Voting is now online only and goes through Thursday at 11:59 p.m. ET.

Weeks leads Phillips by 78,397 votes.

The rest of the leaders remain unchanged -- Philadelphia's Placido Polanco at third base, Colorado's Troy Tulowitzki at shortstop, Atlanta's Brian McCann at catcher and Milwaukee's Ryan Braun, as well as Lance Berkman and Matt Holliday of the Cardinals in the outfield.

Of those, the closest races are at shortstop and in the last outfield spot. The Mets' Jose Reyes is still 245,000 votes behind Tulowitzki and the Dodgers' Matt Kemp 192,038 behind Holliday.

The full teams will be announced Sunday.

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Posted on: June 24, 2011 12:55 pm
Edited on: June 25, 2011 12:17 am
 

Picking All-Stars on performance, not popularity

Adrian Gonzalez

By Evan Brunell


The final week of All-Star voting is around the corner, and it can only be done online. That's the perfect opportunity for me to unveil my own All-Star ballot, and I'll be part of a record.

Fans so far have cast 250 million votes (which is misleading because each e-mail address can vote up to a whopping 25 times), which broke the record from 2009, with 223.4 million votes, as MLB.com reports.

Rosters will be unveiled on Sunday, July 3, but until then there are still plenty of races to be decided. I'm not really a fan of voting when the chance to do so opens in late April, because... come on. That's why this will be my first ballot, so let's take a ride through who I select and why. To vote yourself, simply click here.

All statistics prior to Thursday's games.

AMERICAN LEAGUE BALLOT

C: Alex Avila, Tigers -- Russell Martin is surely a lucky dude as he gets to play in New York, hit .233/.342/.407 (with much of his value tied up in a scorching April) and yet Alex Avila quietly puts up a .300/.373/.532 line in Detroit -- outhitting every other catcher in the game. Well, that stops now. Simply put: Anyone who votes for Martin clearly doesn't get what the All-Star Game is about: putting the best players on the field, not the players who play in a big media market.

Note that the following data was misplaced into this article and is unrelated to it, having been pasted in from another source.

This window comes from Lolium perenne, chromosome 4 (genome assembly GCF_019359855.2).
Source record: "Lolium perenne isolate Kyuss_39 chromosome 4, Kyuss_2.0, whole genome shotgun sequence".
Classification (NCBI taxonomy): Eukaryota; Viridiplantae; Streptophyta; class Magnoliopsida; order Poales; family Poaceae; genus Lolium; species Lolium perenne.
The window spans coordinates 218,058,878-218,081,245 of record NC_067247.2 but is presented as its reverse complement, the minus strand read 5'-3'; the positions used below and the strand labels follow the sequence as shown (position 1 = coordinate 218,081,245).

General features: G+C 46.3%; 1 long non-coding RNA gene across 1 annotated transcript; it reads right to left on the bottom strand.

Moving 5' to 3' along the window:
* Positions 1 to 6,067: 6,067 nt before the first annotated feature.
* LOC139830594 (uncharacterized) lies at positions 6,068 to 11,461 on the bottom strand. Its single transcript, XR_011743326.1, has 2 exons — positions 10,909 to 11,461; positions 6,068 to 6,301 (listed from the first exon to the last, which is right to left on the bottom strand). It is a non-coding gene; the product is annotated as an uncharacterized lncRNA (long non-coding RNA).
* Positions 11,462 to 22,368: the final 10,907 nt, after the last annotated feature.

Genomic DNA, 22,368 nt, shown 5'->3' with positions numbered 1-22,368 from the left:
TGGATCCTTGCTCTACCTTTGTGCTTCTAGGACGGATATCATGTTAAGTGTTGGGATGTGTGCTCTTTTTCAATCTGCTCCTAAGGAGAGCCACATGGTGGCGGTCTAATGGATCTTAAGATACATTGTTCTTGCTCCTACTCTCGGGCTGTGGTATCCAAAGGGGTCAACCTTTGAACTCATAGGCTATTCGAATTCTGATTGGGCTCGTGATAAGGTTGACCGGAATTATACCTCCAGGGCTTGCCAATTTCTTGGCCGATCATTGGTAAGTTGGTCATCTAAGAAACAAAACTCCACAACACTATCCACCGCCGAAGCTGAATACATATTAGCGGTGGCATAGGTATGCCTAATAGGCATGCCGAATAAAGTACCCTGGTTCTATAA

1B: Adrian Gonzalez, Red Sox -- Do you really need an explanation? OK, let's give it a go. Gonzalez's .359 batting average is 24 points better than Jose Reyes', whose .335 mark leads the senior circuit. Gonzo also leads baseball with 69 RBI, 109 hits and 25 doubles. Oh, and those 15 home runs aren't bad at all. Overall, that's a scintillating .359/.410/.609 mark. Dude loves being out of Petco.

2B: Howie Kendrick, Angels -- Quick, who is the best offensive second baseman in the league? If you said Robinson Cano, you're right -- but it's not by much. Cano is currently raking at a .299/.344/.520 mark, but Kendrick is right there with a .305/.362/.498, barely a step behind. Kendrick is also the better defender at second base and in my version of the All-Star Game, defense counts too.

SS: Asdrubal Cabrera, Indians -- Apologies to Alexei Ramirez who actually grades out better once you factor in defense, but I can live with Cabrera's D (which isn't bad by any means) in order to get his bat in the lineup. The offensive difference is simply too great as Cabrera is delivering on the promise he showed in 2009 with a .298/.351/.498 mark with 12 home runs and 12 stolen bases. He actually has a similar offensive game to Jhonny Peralta, but the stolen bases were the clincher.

3B: Alex Rodriguez, Yankees -- Many have thought A-Rod's best days are behind him and while that's certainly true, he's still the best third baseman in the game, although that designation means a little less in what is a surprisingly weak class this year. All due respect to Rodriguez, who deserves the honor with 13 bombs and a .296/.375/.510 line. Kevin Youkilis actually appears to be the better hitter, but it's close and while I don't really trust Rodriguez's fielding metrics this year that show him as a top fielder, not many would argue he's worse than Youk in the field.

OF: Jose Bautista, Blue Jays -- .325/.470/.645. Next!

OF: Curtis Granderson, Yankees -- Granderson is exploding into the 40-homer monster a few people (cough, me, cough) predicted after his trade to the Yankees. It took until his second season, but he's keeping pace with Bautista in the home run department, just two behind with 20. He's even hitting lefties this season, and once you add in his speed and fielding, it's all over.